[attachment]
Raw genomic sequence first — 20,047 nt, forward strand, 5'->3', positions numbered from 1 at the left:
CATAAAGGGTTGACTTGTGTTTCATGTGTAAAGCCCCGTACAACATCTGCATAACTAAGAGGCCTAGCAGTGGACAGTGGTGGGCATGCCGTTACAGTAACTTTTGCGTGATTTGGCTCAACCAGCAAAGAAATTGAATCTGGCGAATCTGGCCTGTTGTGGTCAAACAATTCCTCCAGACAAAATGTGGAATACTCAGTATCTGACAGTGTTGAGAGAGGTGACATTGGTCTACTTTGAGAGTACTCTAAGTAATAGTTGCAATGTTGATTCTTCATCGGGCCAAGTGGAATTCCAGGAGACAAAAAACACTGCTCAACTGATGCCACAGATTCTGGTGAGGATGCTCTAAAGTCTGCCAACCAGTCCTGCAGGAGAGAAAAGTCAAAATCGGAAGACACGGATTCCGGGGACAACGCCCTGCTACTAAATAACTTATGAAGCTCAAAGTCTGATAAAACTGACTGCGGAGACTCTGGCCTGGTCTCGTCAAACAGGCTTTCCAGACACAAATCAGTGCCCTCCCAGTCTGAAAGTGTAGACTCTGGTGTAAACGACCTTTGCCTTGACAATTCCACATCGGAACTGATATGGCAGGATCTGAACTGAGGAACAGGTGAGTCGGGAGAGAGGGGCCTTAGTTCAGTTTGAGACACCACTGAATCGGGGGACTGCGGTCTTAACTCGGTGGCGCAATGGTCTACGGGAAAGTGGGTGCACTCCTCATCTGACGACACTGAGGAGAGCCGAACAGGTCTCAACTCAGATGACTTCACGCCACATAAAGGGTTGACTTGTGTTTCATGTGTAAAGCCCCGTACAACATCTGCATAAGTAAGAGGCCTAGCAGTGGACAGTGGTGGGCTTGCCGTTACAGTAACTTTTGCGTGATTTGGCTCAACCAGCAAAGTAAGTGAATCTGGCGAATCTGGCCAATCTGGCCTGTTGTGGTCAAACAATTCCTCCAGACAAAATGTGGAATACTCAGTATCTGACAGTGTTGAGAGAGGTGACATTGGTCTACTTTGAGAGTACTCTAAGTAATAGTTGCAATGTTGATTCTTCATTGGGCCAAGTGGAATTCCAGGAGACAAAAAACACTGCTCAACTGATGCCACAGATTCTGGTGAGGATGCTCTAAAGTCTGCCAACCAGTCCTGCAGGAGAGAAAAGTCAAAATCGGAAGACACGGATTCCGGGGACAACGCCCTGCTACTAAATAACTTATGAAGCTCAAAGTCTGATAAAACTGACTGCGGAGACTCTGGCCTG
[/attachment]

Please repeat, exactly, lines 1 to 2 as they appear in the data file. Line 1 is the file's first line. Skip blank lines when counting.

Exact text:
Raw genomic sequence first — 20,047 nt, forward strand, 5'->3', positions numbered from 1 at the left:
CATAAAGGGTTGACTTGTGTTTCATGTGTAAAGCCCCGTACAACATCTGCATAACTAAGAGGCCTAGCAGTGGACAGTGGTGGGCATGCCGTTACAGTAACTTTTGCGTGATTTGGCTCAACCAGCAAAGAAATTGAATCTGGCGAATCTGGCCTGTTGTGGTCAAACAATTCCTCCAGACAAAATGTGGAATACTCAGTATCTGACAGTGTTGAGAGAGGTGACATTGGTCTACTTTGAGAGTACTCTAAGTAATAGTTGCAATGTTGATTCTTCATCGGGCCAAGTGGAATTCCAGGAGACAAAAAACACTGCTCAACTGATGCCACAGATTCTGGTGAGGATGCTCTAAAGTCTGCCAACCAGTCCTGCAGGAGAGAAAAGTCAAAATCGGAAGACACGGATTCCGGGGACAACGCCCTGCTACTAAATAACTTATGAAGCTCAAAGTCTGATAAAACTGACTGCGGAGACTCTGGCCTGGTCTCGTCAAACAGGCTTTCCAGACACAAATCAGTGCCCTCCCAGTCTGAAAGTGTAGACTCTGGTGTAAACGACCTTTGCCTTGACAATTCCACATCGGAACTGATATGGCAGGATCTGAACTGAGGAACAGGTGAGTCGGGAGAGAGGGGCCTTAGTTCAGTTTGAGACACCACTGAATCGGGGGACTGCGGTCTTAACTCGGTGGCGCAATGGTCTACGGGAAAGTGGGTGCACTCCTCATCTGACGACACTGAGGAGAGCCGAACAGGTCTCAACTCAGATGACTTCACGCCACATAAAGGGTTGACTTGTGTTTCATGTGTAAAGCCCCGTACAACATCTGCATAAGTAAGAGGCCTAGCAGTGGACAGTGGTGGGCTTGCCGTTACAGTAACTTTTGCGTGATTTGGCTCAACCAGCAAAGTAAGTGAATCTGGCGAATCTGGCCAATCTGGCCTGTTGTGGTCAAACAATTCCTCCAGACAAAATGTGGAATACTCAGTATCTGACAGTGTTGAGAGAGGTGACATTGGTCTACTTTGAGAGTACTCTAAGTAATAGTTGCAATGTTGATTCTTCATTGGGCCAAGTGGAATTCCAGGAGACAAAAAACACTGCTCAACTGATGCCACAGATTCTGGTGAGGATGCTCTAAAGTCTGCCAACCAGTCCTGCAGGAGAGAAAAGTCAAAATCGGAAGACACGGATTCCGGGGACAACGCCCTGCTACTAAATAACTTATGAAGCTCAAAGTCTGATAAAACTGACTGCGGAGACTCTGGCCTG